Learning from Six Philosophers: Descartes, Spinoza, Leibniz, Locke, Berkeley, Hume - Vol. 2

By Jonathan Bennett | Go to book overview

Chapter 26 Locke on Essences

195 Essences of Individuals

Much more than any other of our six philosophers, Locke had language as a major theme; Essay III, 'Of Words', constitutes nearly a fifth of the work. Its largest topic is a theory about the meanings of general, classificatory words, a theory presented in conscious opposition to a kind of view that Locke thinks one might be tempted into by optimistic corpuscularianism. Locke's own corpuscularianism is, we shall see, highly pessimistic. A key term here is 'essence', to which I now turn.

A thing's essence consists in a certain privileged subset of all its properties or qualities. Usually these days the privilege is that of absolute indispensability: hardness belongs to the essence of this stone if it is impossible that this stone should exist and not be hard, and to the essence of diamonds if it is impossible for anything to be a diamond without being hard. That notion of essence, however, is not prominent when Locke discusses essences; until III.vi.4 it is not even mentioned. Locke there contends that no property of an individual thing is essential to it per se. Essentialness, he maintains, is not a dyad relating a property to a substance, but rather a triad relating a property, a substance, and a kind: my rationality is not essential to me simpliciter, though it may be essential to me qua human. Locke means this quite generally—'Essence . . . is considered in particular beings no farther than as they are ranked into sorts'—but he tries to persuade us of it only by applying it to examples, including himself:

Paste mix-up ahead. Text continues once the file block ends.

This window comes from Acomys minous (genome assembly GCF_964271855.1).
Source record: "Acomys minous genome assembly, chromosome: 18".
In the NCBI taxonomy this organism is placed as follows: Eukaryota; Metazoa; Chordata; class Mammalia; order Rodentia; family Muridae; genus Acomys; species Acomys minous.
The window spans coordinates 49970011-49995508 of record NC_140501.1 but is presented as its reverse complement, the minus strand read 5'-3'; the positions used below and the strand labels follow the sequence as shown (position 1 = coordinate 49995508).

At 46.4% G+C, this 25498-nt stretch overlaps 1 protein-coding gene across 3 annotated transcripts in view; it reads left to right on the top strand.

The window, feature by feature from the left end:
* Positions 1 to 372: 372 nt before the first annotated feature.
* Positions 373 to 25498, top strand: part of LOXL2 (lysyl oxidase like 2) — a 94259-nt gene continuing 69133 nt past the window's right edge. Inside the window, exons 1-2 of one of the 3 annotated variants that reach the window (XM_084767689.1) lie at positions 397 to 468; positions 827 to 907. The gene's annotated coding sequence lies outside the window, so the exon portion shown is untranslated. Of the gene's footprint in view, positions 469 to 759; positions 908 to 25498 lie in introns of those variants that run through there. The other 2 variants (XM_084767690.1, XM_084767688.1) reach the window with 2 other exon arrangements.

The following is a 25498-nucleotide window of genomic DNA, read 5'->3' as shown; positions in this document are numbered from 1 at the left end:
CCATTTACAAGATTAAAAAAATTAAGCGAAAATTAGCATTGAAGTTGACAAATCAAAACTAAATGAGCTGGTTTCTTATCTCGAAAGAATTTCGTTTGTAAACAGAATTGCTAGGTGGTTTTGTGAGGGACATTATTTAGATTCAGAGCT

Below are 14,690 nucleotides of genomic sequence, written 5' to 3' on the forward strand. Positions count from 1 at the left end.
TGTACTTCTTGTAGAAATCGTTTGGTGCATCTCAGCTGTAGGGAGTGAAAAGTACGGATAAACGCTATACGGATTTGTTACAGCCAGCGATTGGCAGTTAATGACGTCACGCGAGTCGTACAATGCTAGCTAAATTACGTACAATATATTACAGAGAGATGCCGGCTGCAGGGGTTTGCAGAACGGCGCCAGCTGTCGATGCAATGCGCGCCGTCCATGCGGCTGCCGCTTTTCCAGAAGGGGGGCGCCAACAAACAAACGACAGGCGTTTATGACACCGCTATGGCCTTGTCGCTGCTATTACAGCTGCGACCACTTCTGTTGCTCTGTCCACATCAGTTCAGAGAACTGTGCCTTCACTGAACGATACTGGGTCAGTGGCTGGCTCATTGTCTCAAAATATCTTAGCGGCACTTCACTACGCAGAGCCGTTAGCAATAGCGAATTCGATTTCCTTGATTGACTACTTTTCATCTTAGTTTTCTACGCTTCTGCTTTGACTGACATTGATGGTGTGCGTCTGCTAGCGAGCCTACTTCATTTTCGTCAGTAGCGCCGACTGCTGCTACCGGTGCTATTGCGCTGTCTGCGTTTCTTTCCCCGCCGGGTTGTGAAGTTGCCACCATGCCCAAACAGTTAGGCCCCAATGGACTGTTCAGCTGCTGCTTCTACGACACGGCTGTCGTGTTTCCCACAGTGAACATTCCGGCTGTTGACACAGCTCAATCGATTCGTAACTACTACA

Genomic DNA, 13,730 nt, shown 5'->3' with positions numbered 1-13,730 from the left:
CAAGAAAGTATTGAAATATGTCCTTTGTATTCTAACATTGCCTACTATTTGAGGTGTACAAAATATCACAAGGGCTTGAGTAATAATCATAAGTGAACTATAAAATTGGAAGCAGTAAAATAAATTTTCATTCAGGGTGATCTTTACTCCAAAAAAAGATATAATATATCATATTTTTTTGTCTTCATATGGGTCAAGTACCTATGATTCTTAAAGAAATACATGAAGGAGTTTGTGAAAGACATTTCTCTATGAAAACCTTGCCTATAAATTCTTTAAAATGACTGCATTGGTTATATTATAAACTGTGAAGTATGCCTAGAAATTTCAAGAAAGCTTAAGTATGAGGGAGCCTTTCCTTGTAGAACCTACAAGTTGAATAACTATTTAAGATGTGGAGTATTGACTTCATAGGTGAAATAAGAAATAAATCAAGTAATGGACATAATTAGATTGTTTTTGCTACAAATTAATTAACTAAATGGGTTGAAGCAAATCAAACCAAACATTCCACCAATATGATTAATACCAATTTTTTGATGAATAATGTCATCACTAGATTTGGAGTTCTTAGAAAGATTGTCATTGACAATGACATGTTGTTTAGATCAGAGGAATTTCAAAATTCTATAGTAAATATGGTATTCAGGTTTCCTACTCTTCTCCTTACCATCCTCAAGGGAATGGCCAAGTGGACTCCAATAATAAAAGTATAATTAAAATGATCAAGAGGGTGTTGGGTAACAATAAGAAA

There is nothing I have, is essential to me. An accident or disease may very much alter my colour or shape, a fever or fall may take away my reason or memory or both; and an apoplexy leave neither sense nor understanding, no nor life. . . . None of these are essential . . . to any individual whatsoever until the mind refers it to some sort or species of things. (III.vi.4)

Although he expresses this in terms of properties of mine that I could lose, Locke should be willing to say the analogous thing about properties of mine that I could have lacked from the outset. Believers in individual essences sometimes distinguish these, saying that even if a man could become a woman, someone who was male at the outset could not possibly have started out female. Locke has no reason to treat those kinds of essences differently, and would presumably reject both.

He does not consider any of the most abstract or general properties that an individual can have. That heron over there, for instance: could it become a lizard?

-92-

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